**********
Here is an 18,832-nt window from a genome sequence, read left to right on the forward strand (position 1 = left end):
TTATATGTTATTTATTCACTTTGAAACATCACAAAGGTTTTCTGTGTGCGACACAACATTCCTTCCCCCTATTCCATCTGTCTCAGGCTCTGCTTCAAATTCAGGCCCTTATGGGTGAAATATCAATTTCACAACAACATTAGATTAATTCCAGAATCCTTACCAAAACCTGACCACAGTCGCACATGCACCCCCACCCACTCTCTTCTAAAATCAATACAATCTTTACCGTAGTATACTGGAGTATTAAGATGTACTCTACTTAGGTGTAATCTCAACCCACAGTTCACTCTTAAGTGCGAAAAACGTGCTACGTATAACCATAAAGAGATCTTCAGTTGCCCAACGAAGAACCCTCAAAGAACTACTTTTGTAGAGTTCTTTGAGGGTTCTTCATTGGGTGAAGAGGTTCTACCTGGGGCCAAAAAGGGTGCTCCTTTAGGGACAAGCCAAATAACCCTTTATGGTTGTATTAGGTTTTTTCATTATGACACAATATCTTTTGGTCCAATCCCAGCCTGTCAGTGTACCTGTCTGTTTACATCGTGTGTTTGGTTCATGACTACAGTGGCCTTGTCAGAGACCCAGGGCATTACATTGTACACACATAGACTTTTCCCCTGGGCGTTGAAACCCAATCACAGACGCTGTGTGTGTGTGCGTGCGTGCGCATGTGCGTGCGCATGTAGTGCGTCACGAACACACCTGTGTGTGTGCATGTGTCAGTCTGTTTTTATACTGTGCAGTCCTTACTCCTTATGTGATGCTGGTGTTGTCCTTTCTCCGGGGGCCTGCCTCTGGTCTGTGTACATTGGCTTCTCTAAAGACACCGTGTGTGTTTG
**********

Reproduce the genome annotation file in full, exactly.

Here is an 18,832-nt window from a genome sequence, read left to right on the forward strand (position 1 = left end):
TTATATGTTATTTATTCACTTTGAAACATCACAAAGGTTTTCTGTGTGCGACACAACATTCCTTCCCCCTATTCCATCTGTCTCAGGCTCTGCTTCAAATTCAGGCCCTTATGGGTGAAATATCAATTTCACAACAACATTAGATTAATTCCAGAATCCTTACCAAAACCTGACCACAGTCGCACATGCACCCCCACCCACTCTCTTCTAAAATCAATACAATCTTTACCGTAGTATACTGGAGTATTAAGATGTACTCTACTTAGGTGTAATCTCAACCCACAGTTCACTCTTAAGTGCGAAAAACGTGCTACGTATAACCATAAAGAGATCTTCAGTTGCCCAACGAAGAACCCTCAAAGAACTACTTTTGTAGAGTTCTTTGAGGGTTCTTCATTGGGTGAAGAGGTTCTACCTGGGGCCAAAAAGGGTGCTCCTTTAGGGACAAGCCAAATAACCCTTTATGGTTGTATTAGGTTTTTTCATTATGACACAATATCTTTTGGTCCAATCCCAGCCTGTCAGTGTACCTGTCTGTTTACATCGTGTGTTTGGTTCATGACTACAGTGGCCTTGTCAGAGACCCAGGGCATTACATTGTACACACATAGACTTTTCCCCTGGGCGTTGAAACCCAATCACAGACGCTGTGTGTGTGTGCGTGCGTGCGCATGTGCGTGCGCATGTAGTGCGTCACGAACACACCTGTGTGTGTGCATGTGTCAGTCTGTTTTTATACTGTGCAGTCCTTACTCCTTATGTGATGCTGGTGTTGTCCTTTCTCCGGGGGCCTGCCTCTGGTCTGTGTACATTGGCTTCTCTAAAGACACCGTGTGTGTTTG